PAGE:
National Trust slammed by host for 'Mediterranean working hours'
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In order to escape the blistering British sunshine, staff will be able to take longer lunch breaks. Workers may also be allowed to start earlier in the morning before the temperature rises, much like they do on the continent. Due to the rise in temperatures because of climate change, the National Trust fears tourists could avoid hotter parts of the day.
A National Trust spokesperson said: “We have a lot to do to prepare the UK tourist industry for the effects of climate change.
“Much of the debate around tourism and climate change to date has rightly focussed on international travel and the impact flights and foreign holidays is having.
“But what hasn’t been fully addressed is what the domestic tourism industry could be facing unless we take drastic action to reduce emissions.
“The National Trust is already taking action but there is much to be done across the industry to collectively prepare us for more frequent days above 30C, higher winds and increased flooding.”
The policy has been revealed alongside analysis of its 500 heritage properties across the country, over 700 miles of coastline and 600,000 acres of countryside between 2015 and 2019.
According to the analysis, visitor numbers decline dramatically once the temperature rises to 28C (82.4F), while the ideal day for tourists is 21C (69.8F) with some wind.
The National Trust’s Ham House in Richmond was forced to close in August 2019 due to temperatures rising above 40C (104F).
Due to this, the property is one of the first to adopt new working hours in line with the Mediterranean policy.
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Other properties such as Lanhydrock, a Victorian country house and gardens in Cornwall are also discussing changing working hours to avoid the summer heat.
To tackle climate change, the National Trust is planting plants at Sissinghurst Castle, Kent, that are resilient to warmer conditions to planting trees at Lyme Park in Cheshire to protect car parks and the house from flooding.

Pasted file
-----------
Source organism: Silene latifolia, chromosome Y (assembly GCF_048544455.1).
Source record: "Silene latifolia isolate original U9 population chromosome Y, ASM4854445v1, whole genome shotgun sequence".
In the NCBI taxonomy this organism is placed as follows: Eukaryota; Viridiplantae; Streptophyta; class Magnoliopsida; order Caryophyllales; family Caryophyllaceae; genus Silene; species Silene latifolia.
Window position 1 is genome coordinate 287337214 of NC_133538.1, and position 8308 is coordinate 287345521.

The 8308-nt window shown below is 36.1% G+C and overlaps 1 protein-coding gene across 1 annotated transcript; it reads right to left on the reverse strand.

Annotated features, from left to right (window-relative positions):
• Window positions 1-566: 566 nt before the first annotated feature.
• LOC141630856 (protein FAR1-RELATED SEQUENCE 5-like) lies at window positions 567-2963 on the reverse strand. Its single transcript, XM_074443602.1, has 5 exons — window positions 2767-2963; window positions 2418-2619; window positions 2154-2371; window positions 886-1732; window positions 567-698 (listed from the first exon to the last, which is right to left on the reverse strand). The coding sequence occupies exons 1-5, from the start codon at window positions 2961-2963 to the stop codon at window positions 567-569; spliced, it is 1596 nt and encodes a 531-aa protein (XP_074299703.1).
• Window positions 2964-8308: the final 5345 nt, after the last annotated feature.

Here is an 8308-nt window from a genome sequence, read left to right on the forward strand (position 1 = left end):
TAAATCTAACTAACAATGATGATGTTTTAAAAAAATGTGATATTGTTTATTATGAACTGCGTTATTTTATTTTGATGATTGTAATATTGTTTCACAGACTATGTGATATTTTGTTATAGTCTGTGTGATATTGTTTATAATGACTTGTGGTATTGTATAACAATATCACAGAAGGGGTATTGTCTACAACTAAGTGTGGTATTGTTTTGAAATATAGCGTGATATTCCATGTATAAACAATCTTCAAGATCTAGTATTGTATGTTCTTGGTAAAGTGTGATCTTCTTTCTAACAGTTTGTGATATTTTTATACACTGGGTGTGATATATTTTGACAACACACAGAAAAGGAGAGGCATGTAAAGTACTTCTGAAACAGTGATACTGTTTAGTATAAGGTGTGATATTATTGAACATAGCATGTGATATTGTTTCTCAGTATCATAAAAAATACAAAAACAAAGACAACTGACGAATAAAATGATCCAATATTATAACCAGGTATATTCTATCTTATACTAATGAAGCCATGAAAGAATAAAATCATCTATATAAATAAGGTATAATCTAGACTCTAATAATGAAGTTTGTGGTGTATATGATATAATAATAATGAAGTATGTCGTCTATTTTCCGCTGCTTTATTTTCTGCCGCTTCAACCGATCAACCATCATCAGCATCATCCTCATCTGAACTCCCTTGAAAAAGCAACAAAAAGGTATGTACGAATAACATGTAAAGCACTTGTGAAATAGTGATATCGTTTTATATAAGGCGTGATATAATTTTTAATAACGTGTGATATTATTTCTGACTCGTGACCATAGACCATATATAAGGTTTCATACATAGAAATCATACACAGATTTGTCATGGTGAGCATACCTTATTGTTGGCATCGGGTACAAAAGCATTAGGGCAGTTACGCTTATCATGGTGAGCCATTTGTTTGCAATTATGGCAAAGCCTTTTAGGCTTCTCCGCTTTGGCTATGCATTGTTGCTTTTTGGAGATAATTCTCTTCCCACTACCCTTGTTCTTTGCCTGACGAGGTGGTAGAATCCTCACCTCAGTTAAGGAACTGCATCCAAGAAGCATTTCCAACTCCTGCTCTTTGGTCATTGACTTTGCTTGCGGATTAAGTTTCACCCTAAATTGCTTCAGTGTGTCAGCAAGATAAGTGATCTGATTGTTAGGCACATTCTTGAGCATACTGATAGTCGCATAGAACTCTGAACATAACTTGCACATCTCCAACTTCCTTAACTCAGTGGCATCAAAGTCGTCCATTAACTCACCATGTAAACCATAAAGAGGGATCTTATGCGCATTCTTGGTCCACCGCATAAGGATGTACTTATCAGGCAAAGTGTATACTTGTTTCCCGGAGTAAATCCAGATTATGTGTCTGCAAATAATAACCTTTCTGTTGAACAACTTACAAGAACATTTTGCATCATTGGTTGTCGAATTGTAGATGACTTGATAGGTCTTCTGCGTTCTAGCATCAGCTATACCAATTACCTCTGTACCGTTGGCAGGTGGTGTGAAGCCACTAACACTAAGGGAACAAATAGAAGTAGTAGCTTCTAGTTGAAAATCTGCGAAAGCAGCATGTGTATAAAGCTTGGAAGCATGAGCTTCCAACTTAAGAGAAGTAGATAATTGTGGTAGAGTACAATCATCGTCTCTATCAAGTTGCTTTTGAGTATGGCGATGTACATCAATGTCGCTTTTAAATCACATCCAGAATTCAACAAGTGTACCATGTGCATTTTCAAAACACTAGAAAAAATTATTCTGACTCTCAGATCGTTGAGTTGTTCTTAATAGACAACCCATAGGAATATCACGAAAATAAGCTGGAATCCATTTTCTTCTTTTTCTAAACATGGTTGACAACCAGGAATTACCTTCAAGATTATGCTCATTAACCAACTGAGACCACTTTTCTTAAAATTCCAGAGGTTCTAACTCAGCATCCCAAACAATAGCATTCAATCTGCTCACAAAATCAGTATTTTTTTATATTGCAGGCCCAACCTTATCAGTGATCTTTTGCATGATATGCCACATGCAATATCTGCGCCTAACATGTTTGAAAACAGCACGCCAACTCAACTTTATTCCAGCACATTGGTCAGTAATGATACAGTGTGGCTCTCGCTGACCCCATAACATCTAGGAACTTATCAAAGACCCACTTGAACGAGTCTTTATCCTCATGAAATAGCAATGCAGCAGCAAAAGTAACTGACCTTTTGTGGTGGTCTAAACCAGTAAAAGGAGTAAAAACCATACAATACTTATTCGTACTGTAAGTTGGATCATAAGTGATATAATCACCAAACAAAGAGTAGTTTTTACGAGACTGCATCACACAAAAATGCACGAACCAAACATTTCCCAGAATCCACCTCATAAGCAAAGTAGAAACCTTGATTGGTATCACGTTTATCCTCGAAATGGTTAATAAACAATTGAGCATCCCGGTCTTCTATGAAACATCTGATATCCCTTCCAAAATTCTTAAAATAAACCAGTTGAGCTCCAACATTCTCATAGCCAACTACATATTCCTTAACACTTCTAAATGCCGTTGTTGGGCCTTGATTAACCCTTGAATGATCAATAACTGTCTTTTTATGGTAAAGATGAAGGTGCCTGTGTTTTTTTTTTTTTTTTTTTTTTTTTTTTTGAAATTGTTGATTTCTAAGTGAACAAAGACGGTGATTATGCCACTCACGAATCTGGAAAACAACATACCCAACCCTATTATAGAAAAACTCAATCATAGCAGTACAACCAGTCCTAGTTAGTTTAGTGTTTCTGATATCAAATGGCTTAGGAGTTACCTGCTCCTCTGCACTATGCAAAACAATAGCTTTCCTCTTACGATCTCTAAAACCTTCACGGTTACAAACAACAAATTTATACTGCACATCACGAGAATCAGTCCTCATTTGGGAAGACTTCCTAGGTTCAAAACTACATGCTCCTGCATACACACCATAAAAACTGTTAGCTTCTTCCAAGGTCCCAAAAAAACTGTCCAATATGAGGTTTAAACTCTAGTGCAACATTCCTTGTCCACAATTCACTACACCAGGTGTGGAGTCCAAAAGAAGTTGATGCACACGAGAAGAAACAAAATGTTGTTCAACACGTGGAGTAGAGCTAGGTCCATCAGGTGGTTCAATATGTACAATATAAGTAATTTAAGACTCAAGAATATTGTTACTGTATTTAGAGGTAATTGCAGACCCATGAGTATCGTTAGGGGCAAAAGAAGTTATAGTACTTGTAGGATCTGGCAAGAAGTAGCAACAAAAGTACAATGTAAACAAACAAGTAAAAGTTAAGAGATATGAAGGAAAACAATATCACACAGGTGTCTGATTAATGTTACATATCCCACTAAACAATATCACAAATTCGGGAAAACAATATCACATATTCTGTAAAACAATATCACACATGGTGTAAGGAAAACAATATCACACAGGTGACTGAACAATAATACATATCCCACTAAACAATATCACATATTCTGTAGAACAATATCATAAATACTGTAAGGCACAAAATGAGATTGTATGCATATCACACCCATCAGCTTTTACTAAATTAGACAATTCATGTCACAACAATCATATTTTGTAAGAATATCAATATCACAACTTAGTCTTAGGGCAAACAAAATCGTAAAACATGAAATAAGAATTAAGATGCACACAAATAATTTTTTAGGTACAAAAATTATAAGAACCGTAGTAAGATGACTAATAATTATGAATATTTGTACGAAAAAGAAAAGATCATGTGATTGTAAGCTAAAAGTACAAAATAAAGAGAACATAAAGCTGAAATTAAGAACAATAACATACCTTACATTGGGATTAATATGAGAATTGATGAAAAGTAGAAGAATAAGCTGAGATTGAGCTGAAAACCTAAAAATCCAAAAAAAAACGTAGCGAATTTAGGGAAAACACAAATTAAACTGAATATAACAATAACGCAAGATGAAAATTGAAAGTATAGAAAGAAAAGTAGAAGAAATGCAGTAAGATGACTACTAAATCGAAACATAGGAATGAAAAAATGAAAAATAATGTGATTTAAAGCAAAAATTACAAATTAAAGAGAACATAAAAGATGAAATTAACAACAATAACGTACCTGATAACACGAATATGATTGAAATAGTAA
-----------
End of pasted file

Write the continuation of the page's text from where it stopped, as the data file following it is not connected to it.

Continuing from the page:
Lizzy Carlyle, the trust’s head of climate and environment claimed showed the research proved the tourist industry must make changes to tackle climate change.
Away from climate change, the National Trust has been hit by claims it has become a woke organisation – which it has denied.
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The claims stem from the organisation’s plans to address links between its sites and slavery.
A report on the “Connections between Colonialism and Properties now in the Care of the National Trust, Including Links with Historic Slavery” detailed the connections with 93 historic places across the country.
A group named “Restore Trust” was founded earlier this year as a result of the organisation’s alleged agenda and planned to oust chairman, Tim Parker.
One of its members, Tony Adler, said: “The plan is to change the whole ethos formally.
“And to get rid of the chairman.
“There has been a sea change in the Trust’s philosophy and they have lost sight of their charter.”
Despite the allegations, National Trust director general Hilary McGrady defended the charity for talking about slavery and racism.
The Trust has rejected any claims of being “woke” and speaking to the Evening Standard, Ms McGrady insisted the Trust has been “late to the game” on talking about colonial history.
Commenting on Mr Parker, she said: “Honestly, Tim is the least woke man ever.
“It is laughable that he is called woke.”
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